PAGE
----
Worship lessons for NQTs

16th June 2006 at 01:00
Churches have called for classes about religious worship to be added to teacher-training courses to stop schools flouting the law on assemblies.

In a letter to Alan Johnson, the Education Secretary, leaders of the Anglican, Catholic, Methodist and Baptist churches said this week they were concerned about the number of schools failing to have Christian worship every day. They urged the Government to introduce training for new teachers and would-be heads about the importance of collective worship, and called on better enforcement of the law.

Ofsted said that out of 1,838 primaries inspected last year, more than 88 per cent complied with the law. However, in secondary schools, only 17 per cent had a daily Christian assembly.

The letter said: "A clear statement of the implication of the law for schools, backed up with other resources, may resolve some of the issues leading to dissatisfaction with the legislation."

However, the move was criticised by John Dunford, general secretary of the Association of School and College Leaders, who said: "This is an outdated law. We have moved on from the days when all schools started with a hymn, a prayer and a bollocking."

Under the 1944 Education Act, schools are compelled to hold a daily act of "broadly Christian" collective worship.

The National school, a CofE secondary in Hucknall, Nottinghamshire, is among the few comprehensives conforming to the law. David Shannon, the head, said assemblies had a particular Christian theme and included issues like world peace and the importance of families. "As well as the sense of being together, it means we can start the day highlighting something which focuses pupils' minds," he said.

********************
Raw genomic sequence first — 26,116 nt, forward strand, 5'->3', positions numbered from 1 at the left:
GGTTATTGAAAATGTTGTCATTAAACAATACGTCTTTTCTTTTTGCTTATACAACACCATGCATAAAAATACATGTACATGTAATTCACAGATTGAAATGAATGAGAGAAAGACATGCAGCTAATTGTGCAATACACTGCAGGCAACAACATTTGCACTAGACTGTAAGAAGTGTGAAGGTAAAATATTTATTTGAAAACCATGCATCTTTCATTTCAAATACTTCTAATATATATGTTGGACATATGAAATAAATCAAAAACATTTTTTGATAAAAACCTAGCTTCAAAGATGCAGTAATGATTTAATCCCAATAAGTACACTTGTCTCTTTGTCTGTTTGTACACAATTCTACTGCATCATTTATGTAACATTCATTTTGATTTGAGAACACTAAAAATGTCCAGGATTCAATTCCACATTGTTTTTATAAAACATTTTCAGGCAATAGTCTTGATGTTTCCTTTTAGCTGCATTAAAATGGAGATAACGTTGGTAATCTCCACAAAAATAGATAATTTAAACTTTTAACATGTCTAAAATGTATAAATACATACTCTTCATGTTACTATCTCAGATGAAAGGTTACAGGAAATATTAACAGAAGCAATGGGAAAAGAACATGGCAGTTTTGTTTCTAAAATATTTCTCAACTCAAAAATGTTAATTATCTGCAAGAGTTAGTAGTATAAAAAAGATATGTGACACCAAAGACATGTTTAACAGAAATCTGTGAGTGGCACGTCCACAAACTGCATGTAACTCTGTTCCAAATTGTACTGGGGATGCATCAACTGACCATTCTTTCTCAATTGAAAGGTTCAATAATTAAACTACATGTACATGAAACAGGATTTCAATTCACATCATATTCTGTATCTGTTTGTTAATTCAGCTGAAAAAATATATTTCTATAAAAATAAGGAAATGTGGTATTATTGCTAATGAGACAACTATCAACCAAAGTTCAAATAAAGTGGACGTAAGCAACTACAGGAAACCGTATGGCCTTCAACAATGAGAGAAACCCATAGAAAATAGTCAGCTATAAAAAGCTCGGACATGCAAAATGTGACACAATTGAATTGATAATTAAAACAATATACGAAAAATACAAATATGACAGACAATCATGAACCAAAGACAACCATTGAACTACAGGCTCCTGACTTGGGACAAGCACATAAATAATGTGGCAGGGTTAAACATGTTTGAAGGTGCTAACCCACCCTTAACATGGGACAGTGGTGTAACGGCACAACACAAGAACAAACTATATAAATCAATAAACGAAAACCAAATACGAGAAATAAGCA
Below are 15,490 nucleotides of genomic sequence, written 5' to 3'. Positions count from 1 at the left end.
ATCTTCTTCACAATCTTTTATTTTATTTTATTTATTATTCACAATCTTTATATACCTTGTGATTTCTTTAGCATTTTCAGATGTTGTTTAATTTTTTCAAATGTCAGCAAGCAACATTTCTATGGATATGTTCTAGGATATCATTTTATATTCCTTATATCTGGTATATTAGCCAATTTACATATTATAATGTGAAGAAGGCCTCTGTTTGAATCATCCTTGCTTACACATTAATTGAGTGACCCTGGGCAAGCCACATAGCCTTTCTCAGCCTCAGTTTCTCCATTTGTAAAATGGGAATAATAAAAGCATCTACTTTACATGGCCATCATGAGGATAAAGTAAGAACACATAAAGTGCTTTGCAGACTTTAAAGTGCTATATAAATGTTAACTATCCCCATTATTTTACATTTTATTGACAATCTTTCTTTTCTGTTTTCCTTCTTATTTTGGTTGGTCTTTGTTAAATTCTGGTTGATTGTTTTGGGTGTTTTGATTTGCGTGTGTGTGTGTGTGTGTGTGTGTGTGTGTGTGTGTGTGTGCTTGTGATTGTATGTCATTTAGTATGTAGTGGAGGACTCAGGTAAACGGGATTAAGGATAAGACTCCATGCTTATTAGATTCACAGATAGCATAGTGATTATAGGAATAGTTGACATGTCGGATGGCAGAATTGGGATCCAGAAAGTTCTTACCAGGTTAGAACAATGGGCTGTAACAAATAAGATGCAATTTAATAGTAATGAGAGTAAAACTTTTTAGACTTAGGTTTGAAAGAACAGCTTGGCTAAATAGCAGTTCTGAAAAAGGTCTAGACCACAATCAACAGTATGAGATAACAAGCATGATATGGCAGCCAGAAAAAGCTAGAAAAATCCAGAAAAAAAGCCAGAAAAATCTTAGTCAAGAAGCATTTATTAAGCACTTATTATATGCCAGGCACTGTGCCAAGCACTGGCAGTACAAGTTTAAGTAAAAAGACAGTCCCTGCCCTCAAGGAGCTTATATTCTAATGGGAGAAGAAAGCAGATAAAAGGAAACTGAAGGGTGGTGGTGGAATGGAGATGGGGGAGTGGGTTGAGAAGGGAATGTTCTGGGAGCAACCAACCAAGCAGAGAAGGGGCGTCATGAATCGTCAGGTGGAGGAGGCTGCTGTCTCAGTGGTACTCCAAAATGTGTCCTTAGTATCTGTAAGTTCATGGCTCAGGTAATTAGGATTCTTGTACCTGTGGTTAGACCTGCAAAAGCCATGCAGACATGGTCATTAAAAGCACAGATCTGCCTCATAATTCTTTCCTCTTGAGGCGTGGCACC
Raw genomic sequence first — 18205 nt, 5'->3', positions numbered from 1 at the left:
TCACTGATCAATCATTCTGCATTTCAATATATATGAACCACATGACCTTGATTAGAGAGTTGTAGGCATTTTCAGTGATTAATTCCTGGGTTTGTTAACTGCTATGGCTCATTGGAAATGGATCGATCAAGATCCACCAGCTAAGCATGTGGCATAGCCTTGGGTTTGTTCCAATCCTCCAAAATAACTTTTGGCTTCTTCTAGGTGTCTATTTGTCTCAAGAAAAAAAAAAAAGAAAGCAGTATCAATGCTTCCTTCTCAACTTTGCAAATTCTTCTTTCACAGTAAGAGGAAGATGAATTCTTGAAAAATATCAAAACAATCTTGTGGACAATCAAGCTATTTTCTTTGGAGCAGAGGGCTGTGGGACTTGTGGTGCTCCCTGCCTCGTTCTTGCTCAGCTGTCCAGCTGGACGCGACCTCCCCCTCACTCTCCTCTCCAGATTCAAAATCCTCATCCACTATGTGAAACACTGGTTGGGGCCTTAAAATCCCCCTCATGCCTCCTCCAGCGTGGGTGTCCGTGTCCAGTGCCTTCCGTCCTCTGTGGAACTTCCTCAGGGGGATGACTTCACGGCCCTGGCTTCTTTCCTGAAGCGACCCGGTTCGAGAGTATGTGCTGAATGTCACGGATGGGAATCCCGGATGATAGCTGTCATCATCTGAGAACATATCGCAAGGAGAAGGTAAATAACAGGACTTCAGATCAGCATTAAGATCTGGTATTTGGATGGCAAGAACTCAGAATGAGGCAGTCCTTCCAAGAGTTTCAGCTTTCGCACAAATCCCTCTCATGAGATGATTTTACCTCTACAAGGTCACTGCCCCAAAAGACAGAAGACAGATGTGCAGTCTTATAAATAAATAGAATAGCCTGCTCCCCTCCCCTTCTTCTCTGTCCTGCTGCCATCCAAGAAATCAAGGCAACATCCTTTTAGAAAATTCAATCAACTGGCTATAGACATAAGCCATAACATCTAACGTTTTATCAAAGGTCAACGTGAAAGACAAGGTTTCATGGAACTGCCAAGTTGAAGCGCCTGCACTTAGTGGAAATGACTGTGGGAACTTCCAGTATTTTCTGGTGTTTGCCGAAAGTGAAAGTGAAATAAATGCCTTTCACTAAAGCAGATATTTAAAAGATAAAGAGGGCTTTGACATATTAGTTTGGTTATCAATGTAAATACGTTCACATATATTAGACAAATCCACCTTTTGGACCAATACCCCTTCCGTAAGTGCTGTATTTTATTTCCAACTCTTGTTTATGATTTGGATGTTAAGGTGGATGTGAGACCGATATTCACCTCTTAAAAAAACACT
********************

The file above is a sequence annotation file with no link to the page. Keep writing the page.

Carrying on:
Log-in as an existing print or digital subscriber

Forgotten your subscriber ID?


To access this content and the full TES archive, subscribe now.

View subscriber offers


Get TES online and delivered to your door – for less than the price of a coffee

Save 33% off the cover price with this great subscription offer. Every copy delivered to your door by first-class post, plus full access to TES online and the TES app for just £1.90 per week.
Subscribers also enjoy a range of fantastic offers and benefits worth over £270:

  • Discounts off TES Institute courses
  • Access over 200,000 articles in the TES online archive
  • Free Tastecard membership worth £79.99
  • Discounts with Zipcar, Buyagift.com, Virgin Wines and other partners
Order your low-cost subscription today